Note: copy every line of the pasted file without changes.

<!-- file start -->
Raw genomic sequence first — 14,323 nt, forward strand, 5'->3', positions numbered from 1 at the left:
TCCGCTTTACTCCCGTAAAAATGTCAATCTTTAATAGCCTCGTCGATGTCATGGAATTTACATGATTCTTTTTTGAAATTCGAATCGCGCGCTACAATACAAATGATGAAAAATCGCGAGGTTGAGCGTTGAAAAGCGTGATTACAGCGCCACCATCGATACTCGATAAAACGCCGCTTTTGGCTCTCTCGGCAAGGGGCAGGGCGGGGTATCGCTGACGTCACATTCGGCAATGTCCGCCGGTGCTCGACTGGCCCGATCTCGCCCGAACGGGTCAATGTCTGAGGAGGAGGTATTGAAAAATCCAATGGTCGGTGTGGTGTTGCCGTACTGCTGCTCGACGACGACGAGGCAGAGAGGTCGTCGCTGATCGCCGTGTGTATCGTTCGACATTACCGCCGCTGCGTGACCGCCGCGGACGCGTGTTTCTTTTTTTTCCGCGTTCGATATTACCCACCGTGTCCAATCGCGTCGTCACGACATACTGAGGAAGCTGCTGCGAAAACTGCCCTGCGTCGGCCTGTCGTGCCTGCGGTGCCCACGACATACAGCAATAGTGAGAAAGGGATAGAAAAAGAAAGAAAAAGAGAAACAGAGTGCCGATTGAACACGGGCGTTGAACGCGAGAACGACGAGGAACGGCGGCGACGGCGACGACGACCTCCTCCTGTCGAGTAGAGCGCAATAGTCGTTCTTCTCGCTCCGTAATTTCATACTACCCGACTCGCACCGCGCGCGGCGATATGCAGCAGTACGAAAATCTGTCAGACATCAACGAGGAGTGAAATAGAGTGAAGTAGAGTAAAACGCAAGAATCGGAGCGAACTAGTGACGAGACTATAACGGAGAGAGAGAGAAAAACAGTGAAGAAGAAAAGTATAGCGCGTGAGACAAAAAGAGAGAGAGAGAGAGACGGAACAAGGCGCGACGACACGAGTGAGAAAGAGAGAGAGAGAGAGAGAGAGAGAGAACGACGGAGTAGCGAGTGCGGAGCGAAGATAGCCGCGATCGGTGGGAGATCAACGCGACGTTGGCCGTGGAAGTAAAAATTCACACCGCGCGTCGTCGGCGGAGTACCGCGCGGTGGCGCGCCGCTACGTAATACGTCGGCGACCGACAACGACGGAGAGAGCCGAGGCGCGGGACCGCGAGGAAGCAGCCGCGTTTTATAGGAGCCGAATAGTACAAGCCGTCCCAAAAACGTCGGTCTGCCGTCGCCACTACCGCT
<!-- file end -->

Raw genomic sequence first — 14,323 nt, forward strand, 5'->3', positions numbered from 1 at the left:
TCCGCTTTACTCCCGTAAAAATGTCAATCTTTAATAGCCTCGTCGATGTCATGGAATTTACATGATTCTTTTTTGAAATTCGAATCGCGCGCTACAATACAAATGATGAAAAATCGCGAGGTTGAGCGTTGAAAAGCGTGATTACAGCGCCACCATCGATACTCGATAAAACGCCGCTTTTGGCTCTCTCGGCAAGGGGCAGGGCGGGGTATCGCTGACGTCACATTCGGCAATGTCCGCCGGTGCTCGACTGGCCCGATCTCGCCCGAACGGGTCAATGTCTGAGGAGGAGGTATTGAAAAATCCAATGGTCGGTGTGGTGTTGCCGTACTGCTGCTCGACGACGACGAGGCAGAGAGGTCGTCGCTGATCGCCGTGTGTATCGTTCGACATTACCGCCGCTGCGTGACCGCCGCGGACGCGTGTTTCTTTTTTTTCCGCGTTCGATATTACCCACCGTGTCCAATCGCGTCGTCACGACATACTGAGGAAGCTGCTGCGAAAACTGCCCTGCGTCGGCCTGTCGTGCCTGCGGTGCCCACGACATACAGCAATAGTGAGAAAGGGATAGAAAAAGAAAGAAAAAGAGAAACAGAGTGCCGATTGAACACGGGCGTTGAACGCGAGAACGACGAGGAACGGCGGCGACGGCGACGACGACCTCCTCCTGTCGAGTAGAGCGCAATAGTCGTTCTTCTCGCTCCGTAATTTCATACTACCCGACTCGCACCGCGCGCGGCGATATGCAGCAGTACGAAAATCTGTCAGACATCAACGAGGAGTGAAATAGAGTGAAGTAGAGTAAAACGCAAGAATCGGAGCGAACTAGTGACGAGACTATAACGGAGAGAGAGAGAAAAACAGTGAAGAAGAAAAGTATAGCGCGTGAGACAAAAAGAGAGAGAGAGAGAGACGGAACAAGGCGCGACGACACGAGTGAGAAAGAGAGAGAGAGAGAGAGAGAGAGAGAACGACGGAGTAGCGAGTGCGGAGCGAAGATAGCCGCGATCGGTGGGAGATCAACGCGACGTTGGCCGTGGAAGTAAAAATTCACACCGCGCGTCGTCGGCGGAGTACCGCGCGGTGGCGCGCCGCTACGTAATACGTCGGCGACCGACAACGACGGAGAGAGCCGAGGCGCGGGACCGCGAGGAAGCAGCCGCGTTTTATAGGAGCCGAATAGTACAAGCCGTCCCAAAAACGTCGGTCTGCCGTCGCCACTACCGCT